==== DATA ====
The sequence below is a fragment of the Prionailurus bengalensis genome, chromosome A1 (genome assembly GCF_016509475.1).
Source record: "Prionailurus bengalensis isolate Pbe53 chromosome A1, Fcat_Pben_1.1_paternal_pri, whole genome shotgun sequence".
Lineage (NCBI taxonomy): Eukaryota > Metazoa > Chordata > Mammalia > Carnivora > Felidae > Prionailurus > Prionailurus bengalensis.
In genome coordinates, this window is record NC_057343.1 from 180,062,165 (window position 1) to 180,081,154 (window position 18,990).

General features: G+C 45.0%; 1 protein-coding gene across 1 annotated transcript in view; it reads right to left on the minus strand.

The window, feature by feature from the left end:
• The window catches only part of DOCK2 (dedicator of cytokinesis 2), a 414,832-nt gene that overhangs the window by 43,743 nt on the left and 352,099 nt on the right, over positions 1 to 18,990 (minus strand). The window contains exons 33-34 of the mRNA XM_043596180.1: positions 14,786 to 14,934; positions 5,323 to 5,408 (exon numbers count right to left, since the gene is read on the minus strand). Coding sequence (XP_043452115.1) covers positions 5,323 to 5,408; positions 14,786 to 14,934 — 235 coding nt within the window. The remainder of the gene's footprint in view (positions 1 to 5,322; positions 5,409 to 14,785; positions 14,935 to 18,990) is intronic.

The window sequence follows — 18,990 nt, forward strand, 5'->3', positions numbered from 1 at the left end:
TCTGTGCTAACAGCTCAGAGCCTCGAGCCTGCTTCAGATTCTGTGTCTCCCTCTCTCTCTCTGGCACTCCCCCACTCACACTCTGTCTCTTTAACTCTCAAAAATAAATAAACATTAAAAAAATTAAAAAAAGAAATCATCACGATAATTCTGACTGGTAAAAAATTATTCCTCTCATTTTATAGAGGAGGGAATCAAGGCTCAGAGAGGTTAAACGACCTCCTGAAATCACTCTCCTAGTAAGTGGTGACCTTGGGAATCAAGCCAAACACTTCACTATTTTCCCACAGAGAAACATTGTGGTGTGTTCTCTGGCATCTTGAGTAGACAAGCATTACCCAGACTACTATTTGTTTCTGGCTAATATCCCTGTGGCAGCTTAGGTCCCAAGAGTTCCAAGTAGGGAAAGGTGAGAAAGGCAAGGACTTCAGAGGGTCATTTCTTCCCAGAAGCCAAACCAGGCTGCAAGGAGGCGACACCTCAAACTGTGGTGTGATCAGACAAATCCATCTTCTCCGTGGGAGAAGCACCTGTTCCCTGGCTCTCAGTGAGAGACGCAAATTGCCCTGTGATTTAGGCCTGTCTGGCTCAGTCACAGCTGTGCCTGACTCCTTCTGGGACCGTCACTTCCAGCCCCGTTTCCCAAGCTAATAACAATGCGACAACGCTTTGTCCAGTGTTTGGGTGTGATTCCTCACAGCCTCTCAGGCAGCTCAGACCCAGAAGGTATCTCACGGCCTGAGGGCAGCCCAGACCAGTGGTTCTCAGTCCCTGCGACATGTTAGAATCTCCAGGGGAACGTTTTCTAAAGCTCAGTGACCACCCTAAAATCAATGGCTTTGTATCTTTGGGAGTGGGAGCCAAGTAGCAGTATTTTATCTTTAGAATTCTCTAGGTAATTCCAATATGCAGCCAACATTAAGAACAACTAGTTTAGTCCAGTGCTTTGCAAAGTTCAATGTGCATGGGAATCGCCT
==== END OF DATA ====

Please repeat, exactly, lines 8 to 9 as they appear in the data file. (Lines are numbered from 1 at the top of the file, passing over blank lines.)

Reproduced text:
The window sequence follows — 18,990 nt, forward strand, 5'->3', positions numbered from 1 at the left end:
TCTGTGCTAACAGCTCAGAGCCTCGAGCCTGCTTCAGATTCTGTGTCTCCCTCTCTCTCTCTGGCACTCCCCCACTCACACTCTGTCTCTTTAACTCTCAAAAATAAATAAACATTAAAAAAATTAAAAAAAGAAATCATCACGATAATTCTGACTGGTAAAAAATTATTCCTCTCATTTTATAGAGGAGGGAATCAAGGCTCAGAGAGGTTAAACGACCTCCTGAAATCACTCTCCTAGTAAGTGGTGACCTTGGGAATCAAGCCAAACACTTCACTATTTTCCCACAGAGAAACATTGTGGTGTGTTCTCTGGCATCTTGAGTAGACAAGCATTACCCAGACTACTATTTGTTTCTGGCTAATATCCCTGTGGCAGCTTAGGTCCCAAGAGTTCCAAGTAGGGAAAGGTGAGAAAGGCAAGGACTTCAGAGGGTCATTTCTTCCCAGAAGCCAAACCAGGCTGCAAGGAGGCGACACCTCAAACTGTGGTGTGATCAGACAAATCCATCTTCTCCGTGGGAGAAGCACCTGTTCCCTGGCTCTCAGTGAGAGACGCAAATTGCCCTGTGATTTAGGCCTGTCTGGCTCAGTCACAGCTGTGCCTGACTCCTTCTGGGACCGTCACTTCCAGCCCCGTTTCCCAAGCTAATAACAATGCGACAACGCTTTGTCCAGTGTTTGGGTGTGATTCCTCACAGCCTCTCAGGCAGCTCAGACCCAGAAGGTATCTCACGGCCTGAGGGCAGCCCAGACCAGTGGTTCTCAGTCCCTGCGACATGTTAGAATCTCCAGGGGAACGTTTTCTAAAGCTCAGTGACCACCCTAAAATCAATGGCTTTGTATCTTTGGGAGTGGGAGCCAAGTAGCAGTATTTTATCTTTAGAATTCTCTAGGTAATTCCAATATGCAGCCAACATTAAGAACAACTAGTTTAGTCCAGTGCTTTGCAAAGTTCAATGTGCATGGGAATCGCCT